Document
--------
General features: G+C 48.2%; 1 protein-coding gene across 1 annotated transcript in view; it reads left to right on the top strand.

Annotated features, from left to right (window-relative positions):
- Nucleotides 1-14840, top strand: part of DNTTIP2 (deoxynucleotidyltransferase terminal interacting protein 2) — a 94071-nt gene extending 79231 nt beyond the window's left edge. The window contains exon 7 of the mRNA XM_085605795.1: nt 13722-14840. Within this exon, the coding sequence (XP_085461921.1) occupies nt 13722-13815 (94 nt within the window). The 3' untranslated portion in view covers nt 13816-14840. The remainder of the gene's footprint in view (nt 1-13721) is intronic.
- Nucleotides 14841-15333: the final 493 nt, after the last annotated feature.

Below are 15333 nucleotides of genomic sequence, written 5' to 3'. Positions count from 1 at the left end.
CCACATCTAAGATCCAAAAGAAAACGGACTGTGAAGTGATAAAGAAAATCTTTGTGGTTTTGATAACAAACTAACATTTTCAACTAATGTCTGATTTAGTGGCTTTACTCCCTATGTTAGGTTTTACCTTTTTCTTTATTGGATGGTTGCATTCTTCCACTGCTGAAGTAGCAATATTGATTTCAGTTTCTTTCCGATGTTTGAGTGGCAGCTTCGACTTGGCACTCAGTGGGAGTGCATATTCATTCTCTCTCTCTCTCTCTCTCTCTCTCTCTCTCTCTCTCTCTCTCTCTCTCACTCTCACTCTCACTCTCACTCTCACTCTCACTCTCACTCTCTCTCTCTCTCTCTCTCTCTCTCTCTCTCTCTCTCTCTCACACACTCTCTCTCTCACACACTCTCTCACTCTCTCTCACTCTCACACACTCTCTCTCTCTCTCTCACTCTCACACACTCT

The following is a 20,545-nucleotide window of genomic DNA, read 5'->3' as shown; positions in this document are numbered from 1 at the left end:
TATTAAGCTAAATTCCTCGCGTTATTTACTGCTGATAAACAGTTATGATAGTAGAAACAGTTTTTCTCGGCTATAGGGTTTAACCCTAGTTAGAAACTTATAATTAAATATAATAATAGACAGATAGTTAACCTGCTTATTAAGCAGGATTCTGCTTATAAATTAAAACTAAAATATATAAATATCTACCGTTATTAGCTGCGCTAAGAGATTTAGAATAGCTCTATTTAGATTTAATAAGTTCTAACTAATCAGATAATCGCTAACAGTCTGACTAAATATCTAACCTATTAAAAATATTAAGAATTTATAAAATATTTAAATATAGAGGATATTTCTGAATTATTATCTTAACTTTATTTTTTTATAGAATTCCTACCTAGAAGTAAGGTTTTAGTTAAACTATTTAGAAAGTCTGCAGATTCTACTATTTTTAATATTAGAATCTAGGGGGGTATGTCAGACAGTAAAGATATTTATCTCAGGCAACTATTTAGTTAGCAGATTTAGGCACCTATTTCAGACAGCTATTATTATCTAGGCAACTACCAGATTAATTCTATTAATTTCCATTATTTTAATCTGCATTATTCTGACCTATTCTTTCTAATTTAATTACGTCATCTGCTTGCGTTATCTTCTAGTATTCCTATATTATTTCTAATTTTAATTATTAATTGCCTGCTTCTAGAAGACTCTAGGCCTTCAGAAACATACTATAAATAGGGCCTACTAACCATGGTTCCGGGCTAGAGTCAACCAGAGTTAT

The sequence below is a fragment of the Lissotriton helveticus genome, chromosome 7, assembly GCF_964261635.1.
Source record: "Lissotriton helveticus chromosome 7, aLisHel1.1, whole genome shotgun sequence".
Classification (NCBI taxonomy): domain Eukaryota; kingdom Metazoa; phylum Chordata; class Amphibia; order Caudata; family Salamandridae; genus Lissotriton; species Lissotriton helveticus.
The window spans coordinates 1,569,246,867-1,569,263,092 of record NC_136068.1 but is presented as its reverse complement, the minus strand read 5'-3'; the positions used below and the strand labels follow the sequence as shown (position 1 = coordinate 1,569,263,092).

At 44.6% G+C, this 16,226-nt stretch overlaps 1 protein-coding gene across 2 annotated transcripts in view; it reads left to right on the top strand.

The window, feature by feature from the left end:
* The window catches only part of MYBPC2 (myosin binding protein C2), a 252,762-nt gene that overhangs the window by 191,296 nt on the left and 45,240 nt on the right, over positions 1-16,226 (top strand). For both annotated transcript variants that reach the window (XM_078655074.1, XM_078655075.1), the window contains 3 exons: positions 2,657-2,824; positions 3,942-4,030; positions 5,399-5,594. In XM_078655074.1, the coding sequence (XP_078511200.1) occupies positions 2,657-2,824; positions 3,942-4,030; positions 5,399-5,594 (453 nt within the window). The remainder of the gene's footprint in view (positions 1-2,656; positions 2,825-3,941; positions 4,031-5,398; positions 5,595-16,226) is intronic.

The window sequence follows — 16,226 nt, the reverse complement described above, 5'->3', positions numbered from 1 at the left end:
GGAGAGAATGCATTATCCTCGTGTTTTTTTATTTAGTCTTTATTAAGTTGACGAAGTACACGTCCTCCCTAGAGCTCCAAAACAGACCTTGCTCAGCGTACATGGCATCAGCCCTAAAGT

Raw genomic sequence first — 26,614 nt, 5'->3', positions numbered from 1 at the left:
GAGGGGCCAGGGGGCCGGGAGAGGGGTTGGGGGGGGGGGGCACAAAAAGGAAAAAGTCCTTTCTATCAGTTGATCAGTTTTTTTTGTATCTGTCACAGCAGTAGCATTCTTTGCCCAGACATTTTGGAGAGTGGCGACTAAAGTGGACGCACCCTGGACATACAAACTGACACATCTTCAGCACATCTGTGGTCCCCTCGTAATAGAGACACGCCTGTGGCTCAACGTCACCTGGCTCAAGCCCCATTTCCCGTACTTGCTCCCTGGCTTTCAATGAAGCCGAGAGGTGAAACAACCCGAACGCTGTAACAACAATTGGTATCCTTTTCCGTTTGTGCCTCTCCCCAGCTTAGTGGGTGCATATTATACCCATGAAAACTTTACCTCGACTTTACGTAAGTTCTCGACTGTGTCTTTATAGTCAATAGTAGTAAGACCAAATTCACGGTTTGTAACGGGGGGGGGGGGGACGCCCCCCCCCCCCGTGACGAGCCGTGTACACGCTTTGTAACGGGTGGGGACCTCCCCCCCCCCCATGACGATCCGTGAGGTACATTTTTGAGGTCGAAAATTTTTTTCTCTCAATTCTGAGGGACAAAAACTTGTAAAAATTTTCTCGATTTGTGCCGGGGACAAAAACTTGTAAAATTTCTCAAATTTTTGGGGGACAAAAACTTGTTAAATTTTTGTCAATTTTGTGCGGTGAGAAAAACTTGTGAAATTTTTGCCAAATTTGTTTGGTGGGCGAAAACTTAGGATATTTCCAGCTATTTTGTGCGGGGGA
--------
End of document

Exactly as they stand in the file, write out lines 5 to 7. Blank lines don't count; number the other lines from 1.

Below are 15333 nucleotides of genomic sequence, written 5' to 3'. Positions count from 1 at the left end.
CCACATCTAAGATCCAAAAGAAAACGGACTGTGAAGTGATAAAGAAAATCTTTGTGGTTTTGATAACAAACTAACATTTTCAACTAATGTCTGATTTAGTGGCTTTACTCCCTATGTTAGGTTTTACCTTTTTCTTTATTGGATGGTTGCATTCTTCCACTGCTGAAGTAGCAATATTGATTTCAGTTTCTTTCCGATGTTTGAGTGGCAGCTTCGACTTGGCACTCAGTGGGAGTGCATATTCATTCTCTCTCTCTCTCTCTCTCTCTCTCTCTCTCTCTCTCTCTCTCTCTCTCACTCTCACTCTCACTCTCACTCTCACTCTCACTCTCACTCTCTCTCTCTCTCTCTCTCTCTCTCTCTCTCTCTCTCTCTCACACACTCTCTCTCTCACACACTCTCTCACTCTCTCTCACTCTCACACACTCTCTCTCTCTCTCTCACTCTCACACACTCT

The following is a 20,545-nucleotide window of genomic DNA, read 5'->3' as shown; positions in this document are numbered from 1 at the left end: